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News & Press: iHEA News

iHEA Newsletter October 2019

Tuesday, October 29, 2019   (0 Comments)
Posted by: Natalie Hill
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International Health Economics Association
iHEA News is the official newsletter of the International Health Economics Association.
Please note that this newsletter only contains summaries. To access a full version PDF of this newsletter, please click here.
Executive Update
Make your mark ... please participate in the iHEA Board elections
During November, there will be an election for our new President-Elect and one member-elected Board Director.  We have been truly overwhelmed by the positive response to the call for iHEA members to make themselves available to serve on the Board, with excellent candidates standing in the election for these two positions. It is very encouraging that health economists of such calibre are willing to contribute to the association and serve iHEA members in this way.

We call on all members to be equally responsive and to vote in the election - it will only take a few minutes of your time and is an important way in which you can contribute to.
Would you like the 2023 iHEA congress to be held in your country? 

This newsletter announces the call for expressions of interest in hosting the 2023 congress. We are particularly interested in receiving proposals from regions that have not yet hosted an iHEA congress.


The key role of local hosts is to contribute to ensuring that the congress reflects the context within which it is held.  The emphasis is on contributing to the program through participating in the Scientific Committee and in the planning of plenary sessions.  The pre-congress session program is an important means for exposing congress delegates to health economics issues within the host country and region.  The local hosts also contribute to conceptualizing the main social event to allow delegates to experience the cuisine and culture of your country and/or region.  Active involvement of students from local universities in a range of support activities during the congress is another way in which the local host contributes to the success of the congress.  The time commitment for local hosts will not be onerous as iHEA takes responsibility for key congress logistics, abstract submission and review, delegate registration and communication, etc.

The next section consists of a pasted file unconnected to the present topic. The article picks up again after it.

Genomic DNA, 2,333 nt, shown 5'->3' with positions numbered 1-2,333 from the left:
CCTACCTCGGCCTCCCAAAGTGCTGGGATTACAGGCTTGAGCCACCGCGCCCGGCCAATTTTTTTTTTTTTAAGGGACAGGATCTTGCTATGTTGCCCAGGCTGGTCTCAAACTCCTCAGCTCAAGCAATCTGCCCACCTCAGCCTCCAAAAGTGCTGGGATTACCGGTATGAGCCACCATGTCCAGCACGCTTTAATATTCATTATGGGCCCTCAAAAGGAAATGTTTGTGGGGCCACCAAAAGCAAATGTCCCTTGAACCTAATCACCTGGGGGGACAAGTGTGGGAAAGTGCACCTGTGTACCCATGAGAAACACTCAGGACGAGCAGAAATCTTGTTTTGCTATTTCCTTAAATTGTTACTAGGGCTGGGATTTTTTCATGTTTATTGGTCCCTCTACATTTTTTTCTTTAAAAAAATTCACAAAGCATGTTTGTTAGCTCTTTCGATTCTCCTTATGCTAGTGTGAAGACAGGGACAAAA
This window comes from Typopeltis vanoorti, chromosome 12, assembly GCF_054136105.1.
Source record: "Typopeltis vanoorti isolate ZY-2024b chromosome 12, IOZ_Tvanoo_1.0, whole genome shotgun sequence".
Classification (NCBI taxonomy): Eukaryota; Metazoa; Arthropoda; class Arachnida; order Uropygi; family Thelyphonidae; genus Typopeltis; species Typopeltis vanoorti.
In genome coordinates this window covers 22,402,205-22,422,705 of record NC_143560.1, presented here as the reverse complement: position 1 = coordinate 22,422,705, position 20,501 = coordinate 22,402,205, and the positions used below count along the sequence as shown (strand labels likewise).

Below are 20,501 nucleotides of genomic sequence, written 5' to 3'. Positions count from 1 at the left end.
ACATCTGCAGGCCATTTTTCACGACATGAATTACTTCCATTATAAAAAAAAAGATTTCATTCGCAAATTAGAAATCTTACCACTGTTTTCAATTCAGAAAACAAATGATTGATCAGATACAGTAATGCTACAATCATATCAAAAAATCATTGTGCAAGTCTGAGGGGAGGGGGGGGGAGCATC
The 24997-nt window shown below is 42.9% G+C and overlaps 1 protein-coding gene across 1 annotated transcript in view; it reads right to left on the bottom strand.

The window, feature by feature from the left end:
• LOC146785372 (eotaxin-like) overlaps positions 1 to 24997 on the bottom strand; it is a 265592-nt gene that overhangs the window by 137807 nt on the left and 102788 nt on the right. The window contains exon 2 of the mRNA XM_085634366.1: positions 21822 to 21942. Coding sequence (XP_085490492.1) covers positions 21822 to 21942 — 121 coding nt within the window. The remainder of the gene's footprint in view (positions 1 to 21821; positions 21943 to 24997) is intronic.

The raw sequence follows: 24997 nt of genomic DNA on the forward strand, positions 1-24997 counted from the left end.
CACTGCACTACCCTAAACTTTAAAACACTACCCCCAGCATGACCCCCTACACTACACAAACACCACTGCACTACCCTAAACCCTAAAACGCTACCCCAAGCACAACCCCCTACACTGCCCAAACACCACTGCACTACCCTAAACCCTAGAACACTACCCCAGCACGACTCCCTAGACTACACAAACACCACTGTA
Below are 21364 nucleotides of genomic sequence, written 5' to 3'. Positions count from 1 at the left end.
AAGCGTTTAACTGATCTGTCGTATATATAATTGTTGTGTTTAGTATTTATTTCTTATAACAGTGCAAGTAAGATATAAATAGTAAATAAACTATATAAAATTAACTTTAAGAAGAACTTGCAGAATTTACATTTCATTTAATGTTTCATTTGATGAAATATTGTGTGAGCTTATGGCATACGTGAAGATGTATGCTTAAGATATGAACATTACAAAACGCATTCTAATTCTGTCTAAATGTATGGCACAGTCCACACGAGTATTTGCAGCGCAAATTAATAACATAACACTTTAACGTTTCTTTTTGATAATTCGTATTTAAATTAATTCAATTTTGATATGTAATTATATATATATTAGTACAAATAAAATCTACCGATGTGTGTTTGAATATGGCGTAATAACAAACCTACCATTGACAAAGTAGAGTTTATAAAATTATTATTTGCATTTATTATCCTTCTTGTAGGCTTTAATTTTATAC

We encourage iHEA members to review the detailed call for expressions of interest and to consider submitting a proposal by February 14, 2020 for review by the Board. Visit the call for proposals webpage for more information.
Call for proposals to host the 2023 iHEA World Congress

iHEA is interested in receiving expressions of interest from health economics research organizations to host the 2023 World Congress on Health Economics, for between 1,000 to 1,500 delegates. We particularly encourage proposals from regions of the world that have not yet hosted an iHEA congress.


It is important to note that local hosts will not be expected to take on logistics tasks, but will rather contribute by ensuring that the congress reflects the context within which it is held. This is achieved by:

·         Recommending national and regional health economists to serve on the Scientific Committee which develops the congress program

·         Contributing to identifying appropriate plenary speakers and in planning the plenary sessions

·         Actively contributing to the pre-congress session program including by encouraging local and regional health economics groups to submit proposals for pre-congress sessions

·         Recommending an appropriate venue, menus and entertainment for the main social event to allow delegates to experience the best of your country

·         Ensuring the active involvement of students from local universities by hiring and managing students to assist during the congress (e.g. with onsite registration, assisting delegates in finding session venues, providing support to session chairs and presenters, etc.)


iHEA assumes financial responsibility for its congresses, prepares the budget based on contracted rates with local suppliers, ensures spending in line with the budget and arranges for auditing of revenue and expenditure.  It also: